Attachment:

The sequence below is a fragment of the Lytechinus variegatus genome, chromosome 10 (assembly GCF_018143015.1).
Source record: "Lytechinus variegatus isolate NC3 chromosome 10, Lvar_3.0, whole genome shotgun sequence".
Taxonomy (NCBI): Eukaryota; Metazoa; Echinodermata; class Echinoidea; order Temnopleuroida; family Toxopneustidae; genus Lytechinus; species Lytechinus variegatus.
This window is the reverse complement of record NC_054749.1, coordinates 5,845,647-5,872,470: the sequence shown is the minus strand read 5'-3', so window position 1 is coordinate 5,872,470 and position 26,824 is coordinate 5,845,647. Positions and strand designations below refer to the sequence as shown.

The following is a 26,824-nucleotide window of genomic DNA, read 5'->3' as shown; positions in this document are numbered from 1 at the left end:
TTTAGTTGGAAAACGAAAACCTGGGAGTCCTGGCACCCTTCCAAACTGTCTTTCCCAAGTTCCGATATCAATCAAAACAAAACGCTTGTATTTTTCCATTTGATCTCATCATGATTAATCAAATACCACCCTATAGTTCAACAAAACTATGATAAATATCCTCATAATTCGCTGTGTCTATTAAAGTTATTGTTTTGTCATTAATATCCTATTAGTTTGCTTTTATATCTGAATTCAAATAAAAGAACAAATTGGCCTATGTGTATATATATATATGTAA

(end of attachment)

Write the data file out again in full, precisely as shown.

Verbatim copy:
The sequence below is a fragment of the Lytechinus variegatus genome, chromosome 10 (assembly GCF_018143015.1).
Source record: "Lytechinus variegatus isolate NC3 chromosome 10, Lvar_3.0, whole genome shotgun sequence".
Taxonomy (NCBI): Eukaryota; Metazoa; Echinodermata; class Echinoidea; order Temnopleuroida; family Toxopneustidae; genus Lytechinus; species Lytechinus variegatus.
This window is the reverse complement of record NC_054749.1, coordinates 5,845,647-5,872,470: the sequence shown is the minus strand read 5'-3', so window position 1 is coordinate 5,872,470 and position 26,824 is coordinate 5,845,647. Positions and strand designations below refer to the sequence as shown.

The following is a 26,824-nucleotide window of genomic DNA, read 5'->3' as shown; positions in this document are numbered from 1 at the left end:
TTTAGTTGGAAAACGAAAACCTGGGAGTCCTGGCACCCTTCCAAACTGTCTTTCCCAAGTTCCGATATCAATCAAAACAAAACGCTTGTATTTTTCCATTTGATCTCATCATGATTAATCAAATACCACCCTATAGTTCAACAAAACTATGATAAATATCCTCATAATTCGCTGTGTCTATTAAAGTTATTGTTTTGTCATTAATATCCTATTAGTTTGCTTTTATATCTGAATTCAAATAAAAGAACAAATTGGCCTATGTGTATATATATATATGTAA